The art collection
Throughout the long years of its existence, the Literary Institute has collected many artworks. However, not being an art museum, for obvious reasons this collection was not created according to any particular plan. It is rather evidence of visits, contacts, and often friendship with artists associated with “Kultura”. Most of the artworks in the Institute's inventory came from donations.
Undoubtedly, the most important figure who left a mark on this institution was Józef Czapski, a long-term resident of the house in Maisons-Laffitte. It was here that he wrote, drew and painted for almost the entire period of his post-war, busy life. Today, a gallery of portraits by him, depicting personalities who have gone down in the history of our culture, decorates the stairs leading to the first floor. We can see there the images of: Zygmunt Hertz, Marek Hłasko, Gustaw Herling-Grudziński, Jerzy Giedroyc, Stefan Kisielewski, Józef Łobodowski, Sławomir Mrożek and Bohdan Osadczuk. The Institute's collection also includes other oil compositions by the artist, depicting genre scenes and still lifes. The collection is complemented by numerous works on paper ‑ ink sketches and watercolors, partly decorating the walls, partly hidden in drawers. Several of them, sketched in Iraq, have a documentary value, recalling Czapski’s journey during the war years.
Another painter who strongly marked his presence at the Institute was Jan Lebenstein. Among the dozen of his works, it is worth noting such works as Sainte Paula, Image Double, Enlèvement de l’Europe, in which we find typical fantastic-surreal motifs with a strongly erotic flavor. Lebenstein’s most original work, constituting an inseparable part of the house on Avenue de Poissy, is undoubtedly the window in Zygmunt Hertz’s room, painted in the 1970s. Lithographic boards also decorate one of the rooms on the first floor.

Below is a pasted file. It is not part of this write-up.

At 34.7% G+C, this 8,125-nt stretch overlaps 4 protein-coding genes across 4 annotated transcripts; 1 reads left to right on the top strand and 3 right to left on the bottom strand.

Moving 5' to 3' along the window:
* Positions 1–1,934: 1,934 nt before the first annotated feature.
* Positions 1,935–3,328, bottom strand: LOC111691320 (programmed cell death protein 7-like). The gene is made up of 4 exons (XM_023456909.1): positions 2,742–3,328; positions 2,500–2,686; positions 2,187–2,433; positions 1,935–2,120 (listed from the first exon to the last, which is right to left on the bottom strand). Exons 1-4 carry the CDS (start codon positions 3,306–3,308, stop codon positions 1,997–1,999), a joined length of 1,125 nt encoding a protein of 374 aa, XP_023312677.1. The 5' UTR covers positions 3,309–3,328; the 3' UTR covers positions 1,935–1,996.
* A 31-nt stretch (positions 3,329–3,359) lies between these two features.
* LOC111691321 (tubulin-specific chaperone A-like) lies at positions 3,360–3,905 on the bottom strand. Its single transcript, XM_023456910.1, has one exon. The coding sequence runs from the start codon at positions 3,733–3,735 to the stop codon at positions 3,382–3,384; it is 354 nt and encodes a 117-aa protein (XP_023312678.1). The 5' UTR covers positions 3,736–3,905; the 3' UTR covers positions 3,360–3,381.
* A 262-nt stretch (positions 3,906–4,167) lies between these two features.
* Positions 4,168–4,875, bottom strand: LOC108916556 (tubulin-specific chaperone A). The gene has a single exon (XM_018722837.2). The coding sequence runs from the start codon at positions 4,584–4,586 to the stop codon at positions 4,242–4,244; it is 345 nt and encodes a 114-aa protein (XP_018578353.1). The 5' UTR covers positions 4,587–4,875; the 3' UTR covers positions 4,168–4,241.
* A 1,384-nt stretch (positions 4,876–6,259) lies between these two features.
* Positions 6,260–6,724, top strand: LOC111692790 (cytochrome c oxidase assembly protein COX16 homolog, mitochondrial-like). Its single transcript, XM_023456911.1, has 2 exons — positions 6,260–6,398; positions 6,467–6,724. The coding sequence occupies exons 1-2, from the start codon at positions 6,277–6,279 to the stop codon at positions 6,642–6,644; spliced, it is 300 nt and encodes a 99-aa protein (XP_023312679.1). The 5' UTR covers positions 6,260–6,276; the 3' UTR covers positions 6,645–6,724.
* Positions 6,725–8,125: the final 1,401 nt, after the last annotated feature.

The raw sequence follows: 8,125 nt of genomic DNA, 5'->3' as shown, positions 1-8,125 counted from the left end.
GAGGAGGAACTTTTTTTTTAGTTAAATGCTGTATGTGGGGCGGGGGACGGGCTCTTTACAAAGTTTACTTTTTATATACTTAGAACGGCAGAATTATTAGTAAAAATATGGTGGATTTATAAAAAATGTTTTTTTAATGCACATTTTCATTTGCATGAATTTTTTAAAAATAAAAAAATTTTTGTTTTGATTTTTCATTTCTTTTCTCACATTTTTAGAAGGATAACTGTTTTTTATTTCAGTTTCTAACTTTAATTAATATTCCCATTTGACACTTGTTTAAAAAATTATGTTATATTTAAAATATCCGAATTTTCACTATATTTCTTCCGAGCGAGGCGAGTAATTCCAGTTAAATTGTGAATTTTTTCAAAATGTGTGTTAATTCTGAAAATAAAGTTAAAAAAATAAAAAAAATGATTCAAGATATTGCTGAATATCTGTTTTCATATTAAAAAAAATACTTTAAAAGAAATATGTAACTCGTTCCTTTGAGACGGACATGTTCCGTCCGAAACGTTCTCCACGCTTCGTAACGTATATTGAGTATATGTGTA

Among the artists close to “Kultura” through her relationship with another collaborator ‑ Konstanty A. Jeleński ‑ there is his life companion and wife, Léonor Fini. In addition to several poetic compositions on paper, a three-dimensional mask painted on a piece of bark attracts attention.
Next in turn, the painter Arika Madeyska, known in Parisian artistic circles, left seven of her works here, two of which are unusual ‑ they are painted chests, one in the African style, the other in the Kashubian style.
Naive painting is represented by three watercolors by Nikifor. There is also an opportunity to see two paintings by Henryk Józefski, better known for his independence and political activities.
Among the classics of Polish painting, Jan Cybis is worth mentioning, represented by one oil and two watercolors. We can find also individual paintings by Rafał Malczewski, Włodzimierz Terlikowski, Marek Oberländer, Tomasz Dominik and others.
The collection of paintings is complemented by graphics by, among others, Brandel, Jastrzębowski, Czermański and Kulisiewicz, a number of engravings from the 17th-19th centuries and maps related to the history of Poland, which were collected by Jerzy Giedroyc and Zygmunt Hertz. The entire collection of about 150 items briefly described here was inventoried in 2011.